NFL defensive lineman Ray McDonald is out of a job after his most recent arrest for domestic violence, and this might not be temporary unemployment. The Bears released McDonald Monday, hours after his second arrest for alleged domestic violence and child endangerment in California.
"No comment," McDonald told a group of reporters.
That non-comment from McDonald is a far cry from what he had to say in April about domestic abuse allegations.
"People can put out stuff that's not very credible, and it can assassinate someone's character by doing that," McDonald told reporters in April after signing with the Bears.
Now, McDonald, the Bears and the NFL have a lengthy process ahead of them.
This is the new NFL Personal Conduct Policy, which affects players after arrests like this. Basically, McDonald's case is now under investigation by both the NFL and local authorities. After that concludes, a punishment will be handed down with a chance to appeal before a final outcome is determined.
But the NFL future of the 30-year-old veteran isn't too promising.
According to USA Today, this qualified as McDonald's fourth run-in with the law since 2010. He was arrested once for a DUI in 2010, again in 2012 for a warrant related to that DUI and again in 2014 for domestic violence.
"Ray has demonstrated a pattern of poor decision making," San Francisco 49ers General Manager Ray Baalke told reporters in December.
He was released from the San Francisco 49ers in the offseason after a sexual assault investigation.
"There's the legal side, and then there's the, 'do you want to work in the NFL again' and 'can you sell an NFL team to give you another chance?' I think that will be an awful hard sell at this point," radio host and former NFL player Mike Golic said on ESPN.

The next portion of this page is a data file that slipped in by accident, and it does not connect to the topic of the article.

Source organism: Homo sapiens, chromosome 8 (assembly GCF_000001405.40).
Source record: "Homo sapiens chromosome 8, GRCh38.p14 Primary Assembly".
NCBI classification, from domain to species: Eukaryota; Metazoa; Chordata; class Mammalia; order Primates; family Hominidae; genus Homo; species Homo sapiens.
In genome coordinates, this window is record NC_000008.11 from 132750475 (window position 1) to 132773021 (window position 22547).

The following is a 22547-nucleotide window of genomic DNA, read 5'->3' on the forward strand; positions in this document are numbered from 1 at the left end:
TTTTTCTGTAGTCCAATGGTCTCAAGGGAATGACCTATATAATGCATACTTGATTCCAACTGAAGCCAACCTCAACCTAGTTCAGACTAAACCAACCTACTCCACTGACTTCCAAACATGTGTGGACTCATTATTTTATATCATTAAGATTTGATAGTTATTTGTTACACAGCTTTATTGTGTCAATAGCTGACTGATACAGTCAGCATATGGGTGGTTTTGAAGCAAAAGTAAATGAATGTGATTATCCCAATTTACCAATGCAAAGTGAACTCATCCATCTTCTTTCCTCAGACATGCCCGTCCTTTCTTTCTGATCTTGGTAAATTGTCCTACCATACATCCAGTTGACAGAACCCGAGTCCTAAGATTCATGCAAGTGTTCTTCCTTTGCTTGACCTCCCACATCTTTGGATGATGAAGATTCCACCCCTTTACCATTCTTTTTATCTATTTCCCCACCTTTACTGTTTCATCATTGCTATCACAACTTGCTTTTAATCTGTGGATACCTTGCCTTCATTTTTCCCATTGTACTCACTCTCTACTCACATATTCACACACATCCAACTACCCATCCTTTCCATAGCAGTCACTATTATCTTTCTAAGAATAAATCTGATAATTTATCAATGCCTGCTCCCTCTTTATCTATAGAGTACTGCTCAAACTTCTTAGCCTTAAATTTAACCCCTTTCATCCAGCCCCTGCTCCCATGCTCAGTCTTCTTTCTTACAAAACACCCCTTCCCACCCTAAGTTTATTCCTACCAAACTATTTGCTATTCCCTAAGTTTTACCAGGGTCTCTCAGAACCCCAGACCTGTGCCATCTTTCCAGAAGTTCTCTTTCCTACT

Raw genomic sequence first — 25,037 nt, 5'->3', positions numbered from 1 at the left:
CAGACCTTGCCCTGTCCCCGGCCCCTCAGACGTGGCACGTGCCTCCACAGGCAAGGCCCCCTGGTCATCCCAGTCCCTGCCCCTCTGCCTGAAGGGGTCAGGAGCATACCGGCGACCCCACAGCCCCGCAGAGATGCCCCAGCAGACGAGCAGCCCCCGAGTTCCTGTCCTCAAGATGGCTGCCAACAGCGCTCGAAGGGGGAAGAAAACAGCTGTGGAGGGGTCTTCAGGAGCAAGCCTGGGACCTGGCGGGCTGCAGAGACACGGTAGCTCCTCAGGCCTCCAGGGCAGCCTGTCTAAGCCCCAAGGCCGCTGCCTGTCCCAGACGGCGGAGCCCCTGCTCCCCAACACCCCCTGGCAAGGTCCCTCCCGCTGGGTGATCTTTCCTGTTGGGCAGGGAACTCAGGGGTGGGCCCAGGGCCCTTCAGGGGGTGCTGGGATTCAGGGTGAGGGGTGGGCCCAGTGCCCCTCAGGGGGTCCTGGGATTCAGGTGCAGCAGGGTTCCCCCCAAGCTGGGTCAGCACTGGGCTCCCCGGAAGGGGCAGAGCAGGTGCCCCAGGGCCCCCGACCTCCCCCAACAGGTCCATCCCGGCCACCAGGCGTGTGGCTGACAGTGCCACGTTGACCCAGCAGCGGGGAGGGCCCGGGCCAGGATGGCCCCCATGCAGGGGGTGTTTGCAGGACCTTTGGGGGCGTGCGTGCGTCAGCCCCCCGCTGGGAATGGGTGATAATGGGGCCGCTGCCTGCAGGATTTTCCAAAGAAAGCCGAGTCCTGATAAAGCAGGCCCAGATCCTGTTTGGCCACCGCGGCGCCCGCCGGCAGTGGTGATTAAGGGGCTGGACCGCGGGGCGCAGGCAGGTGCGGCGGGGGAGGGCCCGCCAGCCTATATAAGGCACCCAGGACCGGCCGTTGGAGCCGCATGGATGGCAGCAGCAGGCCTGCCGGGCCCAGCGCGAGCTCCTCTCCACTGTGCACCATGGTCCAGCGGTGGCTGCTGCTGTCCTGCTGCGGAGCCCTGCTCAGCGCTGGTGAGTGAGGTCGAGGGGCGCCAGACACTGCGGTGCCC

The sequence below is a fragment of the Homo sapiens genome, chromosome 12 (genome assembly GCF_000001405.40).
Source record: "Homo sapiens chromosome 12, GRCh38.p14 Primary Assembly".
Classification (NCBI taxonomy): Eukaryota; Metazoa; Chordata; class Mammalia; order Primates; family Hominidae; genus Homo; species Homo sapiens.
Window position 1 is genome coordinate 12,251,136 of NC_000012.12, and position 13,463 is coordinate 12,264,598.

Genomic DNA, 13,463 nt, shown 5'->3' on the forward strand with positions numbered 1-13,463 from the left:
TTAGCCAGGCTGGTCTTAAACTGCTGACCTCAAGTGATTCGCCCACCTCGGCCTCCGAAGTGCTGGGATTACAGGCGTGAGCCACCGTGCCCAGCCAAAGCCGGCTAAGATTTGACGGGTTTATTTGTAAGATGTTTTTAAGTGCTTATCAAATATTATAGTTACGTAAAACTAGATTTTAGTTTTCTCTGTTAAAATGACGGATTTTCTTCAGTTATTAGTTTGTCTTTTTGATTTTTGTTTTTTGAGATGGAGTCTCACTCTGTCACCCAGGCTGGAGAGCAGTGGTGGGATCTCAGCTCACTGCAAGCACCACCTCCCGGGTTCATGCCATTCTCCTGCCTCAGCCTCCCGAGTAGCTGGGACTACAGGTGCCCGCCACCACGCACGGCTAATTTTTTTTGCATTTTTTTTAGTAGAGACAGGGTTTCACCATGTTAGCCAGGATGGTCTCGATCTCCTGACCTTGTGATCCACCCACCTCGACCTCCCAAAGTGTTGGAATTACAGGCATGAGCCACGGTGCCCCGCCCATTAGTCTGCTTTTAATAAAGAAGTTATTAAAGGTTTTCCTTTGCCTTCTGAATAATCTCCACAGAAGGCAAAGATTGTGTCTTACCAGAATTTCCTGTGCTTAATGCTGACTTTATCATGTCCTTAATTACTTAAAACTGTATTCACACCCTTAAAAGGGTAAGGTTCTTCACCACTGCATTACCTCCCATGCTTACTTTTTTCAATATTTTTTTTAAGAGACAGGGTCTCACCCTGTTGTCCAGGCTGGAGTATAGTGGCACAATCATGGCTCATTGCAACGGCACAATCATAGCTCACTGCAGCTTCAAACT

A hard sell to another team, another coach, another general manager, another owner and much, much more. McDonald's arrest certainly won't just cause problems for himself, but for many others, too.
Bears owner George McCaskey is one who vouched for McDonald's stint in Chicago.
McCaskey, though, is on the NFL's newly formed code of conduct committee announced by commissioner Roger Goodell last offseason.
"We've acknowledged that we need to change what we're doing, now we have to get to 'what are those changes going to be?'"
ESPN writer Jane McManus says McCaskey "should be removed from that committee" as punishment for taking a chance on a player like this.
And USA Today writer Nancy Armour believes he should be banned from the stadium for the first half of a season and the organization should be hit with a hefty fine.
"If the NFL wants the good work it's done over the last year to combat domestic violence to actually mean something, it has to go after the owners and GMs who have long enabled them."
McDonald is currently a free agent and is free to sign with any team, though his past and a likely upcoming suspension could hinder any interested parties. Not including McDonald, only two players in the NFL in the past 10 years have been arrested twice for domestic violence.
This video includes images from Getty Images.